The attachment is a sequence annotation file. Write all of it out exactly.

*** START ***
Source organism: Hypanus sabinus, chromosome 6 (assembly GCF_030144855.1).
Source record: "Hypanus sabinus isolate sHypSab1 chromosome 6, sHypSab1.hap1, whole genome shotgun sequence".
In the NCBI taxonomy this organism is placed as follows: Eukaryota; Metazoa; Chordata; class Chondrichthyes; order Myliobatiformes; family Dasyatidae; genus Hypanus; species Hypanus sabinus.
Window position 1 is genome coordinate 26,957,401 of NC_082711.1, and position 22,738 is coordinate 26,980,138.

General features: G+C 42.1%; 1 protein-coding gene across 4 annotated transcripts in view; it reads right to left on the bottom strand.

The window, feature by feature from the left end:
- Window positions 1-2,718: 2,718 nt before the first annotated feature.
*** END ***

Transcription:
Source organism: Hypanus sabinus, chromosome 6 (assembly GCF_030144855.1).
Source record: "Hypanus sabinus isolate sHypSab1 chromosome 6, sHypSab1.hap1, whole genome shotgun sequence".
In the NCBI taxonomy this organism is placed as follows: Eukaryota; Metazoa; Chordata; class Chondrichthyes; order Myliobatiformes; family Dasyatidae; genus Hypanus; species Hypanus sabinus.
Window position 1 is genome coordinate 26,957,401 of NC_082711.1, and position 22,738 is coordinate 26,980,138.

General features: G+C 42.1%; 1 protein-coding gene across 4 annotated transcripts in view; it reads right to left on the bottom strand.

The window, feature by feature from the left end:
- Window positions 1-2,718: 2,718 nt before the first annotated feature.